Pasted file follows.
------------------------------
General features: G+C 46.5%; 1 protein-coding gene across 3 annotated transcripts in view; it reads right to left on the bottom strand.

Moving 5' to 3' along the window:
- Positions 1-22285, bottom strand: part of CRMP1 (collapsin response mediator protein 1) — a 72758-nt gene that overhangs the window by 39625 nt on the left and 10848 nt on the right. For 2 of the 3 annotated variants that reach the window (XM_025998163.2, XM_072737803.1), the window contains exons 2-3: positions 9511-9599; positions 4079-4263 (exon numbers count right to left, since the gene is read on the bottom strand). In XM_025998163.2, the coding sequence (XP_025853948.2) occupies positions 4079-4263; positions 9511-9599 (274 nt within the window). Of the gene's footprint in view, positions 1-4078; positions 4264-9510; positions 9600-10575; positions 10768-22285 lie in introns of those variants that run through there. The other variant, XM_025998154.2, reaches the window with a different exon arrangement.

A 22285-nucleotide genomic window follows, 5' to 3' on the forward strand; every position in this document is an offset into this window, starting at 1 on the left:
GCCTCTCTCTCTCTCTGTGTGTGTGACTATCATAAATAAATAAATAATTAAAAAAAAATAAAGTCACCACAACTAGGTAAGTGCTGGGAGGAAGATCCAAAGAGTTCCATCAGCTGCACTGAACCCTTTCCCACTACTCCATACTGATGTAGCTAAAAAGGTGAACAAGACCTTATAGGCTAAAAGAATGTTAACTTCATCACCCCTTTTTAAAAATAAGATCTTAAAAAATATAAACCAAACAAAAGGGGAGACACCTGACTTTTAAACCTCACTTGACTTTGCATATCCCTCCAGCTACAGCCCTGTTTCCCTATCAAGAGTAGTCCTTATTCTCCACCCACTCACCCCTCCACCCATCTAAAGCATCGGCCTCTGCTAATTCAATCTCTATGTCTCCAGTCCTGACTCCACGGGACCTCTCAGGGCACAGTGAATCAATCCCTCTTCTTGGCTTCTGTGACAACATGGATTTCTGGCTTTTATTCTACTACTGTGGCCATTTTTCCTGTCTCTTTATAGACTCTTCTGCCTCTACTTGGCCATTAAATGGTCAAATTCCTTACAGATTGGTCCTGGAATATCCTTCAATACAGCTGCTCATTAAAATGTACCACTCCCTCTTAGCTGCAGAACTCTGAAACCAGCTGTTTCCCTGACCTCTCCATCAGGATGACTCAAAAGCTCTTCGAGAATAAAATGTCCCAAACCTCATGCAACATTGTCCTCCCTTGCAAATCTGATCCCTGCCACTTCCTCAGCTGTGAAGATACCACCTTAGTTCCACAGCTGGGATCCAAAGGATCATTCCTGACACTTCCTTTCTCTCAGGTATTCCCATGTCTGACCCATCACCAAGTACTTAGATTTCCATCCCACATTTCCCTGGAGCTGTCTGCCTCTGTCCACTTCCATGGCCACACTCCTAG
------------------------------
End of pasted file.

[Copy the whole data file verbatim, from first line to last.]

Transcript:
General features: G+C 46.5%; 1 protein-coding gene across 3 annotated transcripts in view; it reads right to left on the bottom strand.

Moving 5' to 3' along the window:
- Positions 1-22285, bottom strand: part of CRMP1 (collapsin response mediator protein 1) — a 72758-nt gene that overhangs the window by 39625 nt on the left and 10848 nt on the right. For 2 of the 3 annotated variants that reach the window (XM_025998163.2, XM_072737803.1), the window contains exons 2-3: positions 9511-9599; positions 4079-4263 (exon numbers count right to left, since the gene is read on the bottom strand). In XM_025998163.2, the coding sequence (XP_025853948.2) occupies positions 4079-4263; positions 9511-9599 (274 nt within the window). Of the gene's footprint in view, positions 1-4078; positions 4264-9510; positions 9600-10575; positions 10768-22285 lie in introns of those variants that run through there. The other variant, XM_025998154.2, reaches the window with a different exon arrangement.

A 22285-nucleotide genomic window follows, 5' to 3' on the forward strand; every position in this document is an offset into this window, starting at 1 on the left:
GCCTCTCTCTCTCTCTGTGTGTGTGACTATCATAAATAAATAAATAATTAAAAAAAAATAAAGTCACCACAACTAGGTAAGTGCTGGGAGGAAGATCCAAAGAGTTCCATCAGCTGCACTGAACCCTTTCCCACTACTCCATACTGATGTAGCTAAAAAGGTGAACAAGACCTTATAGGCTAAAAGAATGTTAACTTCATCACCCCTTTTTAAAAATAAGATCTTAAAAAATATAAACCAAACAAAAGGGGAGACACCTGACTTTTAAACCTCACTTGACTTTGCATATCCCTCCAGCTACAGCCCTGTTTCCCTATCAAGAGTAGTCCTTATTCTCCACCCACTCACCCCTCCACCCATCTAAAGCATCGGCCTCTGCTAATTCAATCTCTATGTCTCCAGTCCTGACTCCACGGGACCTCTCAGGGCACAGTGAATCAATCCCTCTTCTTGGCTTCTGTGACAACATGGATTTCTGGCTTTTATTCTACTACTGTGGCCATTTTTCCTGTCTCTTTATAGACTCTTCTGCCTCTACTTGGCCATTAAATGGTCAAATTCCTTACAGATTGGTCCTGGAATATCCTTCAATACAGCTGCTCATTAAAATGTACCACTCCCTCTTAGCTGCAGAACTCTGAAACCAGCTGTTTCCCTGACCTCTCCATCAGGATGACTCAAAAGCTCTTCGAGAATAAAATGTCCCAAACCTCATGCAACATTGTCCTCCCTTGCAAATCTGATCCCTGCCACTTCCTCAGCTGTGAAGATACCACCTTAGTTCCACAGCTGGGATCCAAAGGATCATTCCTGACACTTCCTTTCTCTCAGGTATTCCCATGTCTGACCCATCACCAAGTACTTAGATTTCCATCCCACATTTCCCTGGAGCTGTCTGCCTCTGTCCACTTCCATGGCCACACTCCTAG